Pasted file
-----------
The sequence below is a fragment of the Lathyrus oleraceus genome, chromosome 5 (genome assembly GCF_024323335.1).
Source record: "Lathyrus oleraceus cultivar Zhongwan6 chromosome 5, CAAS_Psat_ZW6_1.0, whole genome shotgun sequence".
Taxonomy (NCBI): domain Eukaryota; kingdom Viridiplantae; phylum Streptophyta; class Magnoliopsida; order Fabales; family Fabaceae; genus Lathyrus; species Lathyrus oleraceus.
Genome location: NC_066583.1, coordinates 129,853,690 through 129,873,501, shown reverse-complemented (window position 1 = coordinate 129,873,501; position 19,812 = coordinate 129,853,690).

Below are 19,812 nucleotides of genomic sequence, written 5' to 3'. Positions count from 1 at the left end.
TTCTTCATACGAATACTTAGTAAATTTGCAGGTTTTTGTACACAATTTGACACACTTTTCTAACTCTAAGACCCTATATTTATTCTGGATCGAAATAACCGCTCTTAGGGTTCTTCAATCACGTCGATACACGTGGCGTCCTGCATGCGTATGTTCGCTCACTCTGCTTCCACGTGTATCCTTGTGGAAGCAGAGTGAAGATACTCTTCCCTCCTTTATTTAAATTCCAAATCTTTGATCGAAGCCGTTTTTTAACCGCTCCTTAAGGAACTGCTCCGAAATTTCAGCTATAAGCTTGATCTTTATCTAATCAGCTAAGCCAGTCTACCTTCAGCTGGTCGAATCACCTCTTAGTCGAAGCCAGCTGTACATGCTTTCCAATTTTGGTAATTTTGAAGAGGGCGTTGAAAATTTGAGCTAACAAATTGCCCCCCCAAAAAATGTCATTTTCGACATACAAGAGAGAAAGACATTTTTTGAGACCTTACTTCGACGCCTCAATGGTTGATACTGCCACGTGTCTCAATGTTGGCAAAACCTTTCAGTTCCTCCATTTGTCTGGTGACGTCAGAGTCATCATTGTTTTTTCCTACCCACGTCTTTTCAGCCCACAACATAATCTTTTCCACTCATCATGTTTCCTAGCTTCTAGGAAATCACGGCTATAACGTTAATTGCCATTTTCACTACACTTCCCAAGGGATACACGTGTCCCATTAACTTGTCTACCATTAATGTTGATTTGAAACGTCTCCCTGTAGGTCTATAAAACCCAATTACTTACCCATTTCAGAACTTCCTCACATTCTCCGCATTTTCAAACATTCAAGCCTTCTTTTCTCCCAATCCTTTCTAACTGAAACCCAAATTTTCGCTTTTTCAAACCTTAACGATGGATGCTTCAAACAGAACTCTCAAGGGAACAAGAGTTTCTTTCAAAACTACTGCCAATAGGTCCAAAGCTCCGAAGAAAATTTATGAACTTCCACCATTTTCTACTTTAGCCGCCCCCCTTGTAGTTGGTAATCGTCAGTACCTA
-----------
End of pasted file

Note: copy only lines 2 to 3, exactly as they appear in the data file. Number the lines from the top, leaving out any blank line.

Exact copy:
Source record: "Lathyrus oleraceus cultivar Zhongwan6 chromosome 5, CAAS_Psat_ZW6_1.0, whole genome shotgun sequence".
Taxonomy (NCBI): domain Eukaryota; kingdom Viridiplantae; phylum Streptophyta; class Magnoliopsida; order Fabales; family Fabaceae; genus Lathyrus; species Lathyrus oleraceus.